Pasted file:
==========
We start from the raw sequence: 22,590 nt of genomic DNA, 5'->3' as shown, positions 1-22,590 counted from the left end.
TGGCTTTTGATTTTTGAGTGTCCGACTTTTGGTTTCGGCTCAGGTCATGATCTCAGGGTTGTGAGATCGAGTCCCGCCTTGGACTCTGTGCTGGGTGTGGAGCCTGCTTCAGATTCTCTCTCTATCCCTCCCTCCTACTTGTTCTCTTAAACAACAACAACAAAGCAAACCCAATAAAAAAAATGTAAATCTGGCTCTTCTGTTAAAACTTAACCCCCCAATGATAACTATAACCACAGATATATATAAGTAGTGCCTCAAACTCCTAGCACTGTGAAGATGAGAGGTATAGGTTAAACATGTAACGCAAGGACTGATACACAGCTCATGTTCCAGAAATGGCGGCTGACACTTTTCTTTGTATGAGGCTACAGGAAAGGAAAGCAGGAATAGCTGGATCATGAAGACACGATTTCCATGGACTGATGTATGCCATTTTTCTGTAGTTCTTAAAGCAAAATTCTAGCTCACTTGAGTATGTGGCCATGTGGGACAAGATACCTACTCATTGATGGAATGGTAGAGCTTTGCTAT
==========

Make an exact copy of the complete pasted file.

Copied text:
We start from the raw sequence: 22,590 nt of genomic DNA, 5'->3' as shown, positions 1-22,590 counted from the left end.
TGGCTTTTGATTTTTGAGTGTCCGACTTTTGGTTTCGGCTCAGGTCATGATCTCAGGGTTGTGAGATCGAGTCCCGCCTTGGACTCTGTGCTGGGTGTGGAGCCTGCTTCAGATTCTCTCTCTATCCCTCCCTCCTACTTGTTCTCTTAAACAACAACAACAAAGCAAACCCAATAAAAAAAATGTAAATCTGGCTCTTCTGTTAAAACTTAACCCCCCAATGATAACTATAACCACAGATATATATAAGTAGTGCCTCAAACTCCTAGCACTGTGAAGATGAGAGGTATAGGTTAAACATGTAACGCAAGGACTGATACACAGCTCATGTTCCAGAAATGGCGGCTGACACTTTTCTTTGTATGAGGCTACAGGAAAGGAAAGCAGGAATAGCTGGATCATGAAGACACGATTTCCATGGACTGATGTATGCCATTTTTCTGTAGTTCTTAAAGCAAAATTCTAGCTCACTTGAGTATGTGGCCATGTGGGACAAGATACCTACTCATTGATGGAATGGTAGAGCTTTGCTAT